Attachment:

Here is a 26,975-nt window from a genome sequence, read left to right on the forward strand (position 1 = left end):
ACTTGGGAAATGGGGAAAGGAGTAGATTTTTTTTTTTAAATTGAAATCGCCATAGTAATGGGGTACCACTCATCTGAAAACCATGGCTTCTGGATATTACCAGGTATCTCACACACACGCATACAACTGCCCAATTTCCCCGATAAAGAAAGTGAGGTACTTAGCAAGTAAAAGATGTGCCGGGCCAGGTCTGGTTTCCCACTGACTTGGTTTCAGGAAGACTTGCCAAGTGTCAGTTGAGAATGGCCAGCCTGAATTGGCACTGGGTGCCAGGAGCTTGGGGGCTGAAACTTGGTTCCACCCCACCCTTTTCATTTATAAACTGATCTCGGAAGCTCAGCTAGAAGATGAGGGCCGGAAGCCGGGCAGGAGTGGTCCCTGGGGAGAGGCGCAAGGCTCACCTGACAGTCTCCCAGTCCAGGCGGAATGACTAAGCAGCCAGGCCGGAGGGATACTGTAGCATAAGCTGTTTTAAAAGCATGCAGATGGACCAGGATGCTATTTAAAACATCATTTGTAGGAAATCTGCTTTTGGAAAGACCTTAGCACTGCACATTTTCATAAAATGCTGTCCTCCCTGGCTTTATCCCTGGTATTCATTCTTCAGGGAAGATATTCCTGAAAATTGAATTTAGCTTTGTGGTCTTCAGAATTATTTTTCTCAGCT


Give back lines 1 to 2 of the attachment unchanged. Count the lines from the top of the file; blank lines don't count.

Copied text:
Here is a 26,975-nt window from a genome sequence, read left to right on the forward strand (position 1 = left end):
ACTTGGGAAATGGGGAAAGGAGTAGATTTTTTTTTTTAAATTGAAATCGCCATAGTAATGGGGTACCACTCATCTGAAAACCATGGCTTCTGGATATTACCAGGTATCTCACACACACGCATACAACTGCCCAATTTCCCCGATAAAGAAAGTGAGGTACTTAGCAAGTAAAAGATGTGCCGGGCCAGGTCTGGTTTCCCACTGACTTGGTTTCAGGAAGACTTGCCAAGTGTCAGTTGAGAATGGCCAGCCTGAATTGGCACTGGGTGCCAGGAGCTTGGGGGCTGAAACTTGGTTCCACCCCACCCTTTTCATTTATAAACTGATCTCGGAAGCTCAGCTAGAAGATGAGGGCCGGAAGCCGGGCAGGAGTGGTCCCTGGGGAGAGGCGCAAGGCTCACCTGACAGTCTCCCAGTCCAGGCGGAATGACTAAGCAGCCAGGCCGGAGGGATACTGTAGCATAAGCTGTTTTAAAAGCATGCAGATGGACCAGGATGCTATTTAAAACATCATTTGTAGGAAATCTGCTTTTGGAAAGACCTTAGCACTGCACATTTTCATAAAATGCTGTCCTCCCTGGCTTTATCCCTGGTATTCATTCTTCAGGGAAGATATTCCTGAAAATTGAATTTAGCTTTGTGGTCTTCAGAATTATTTTTCTCAGCT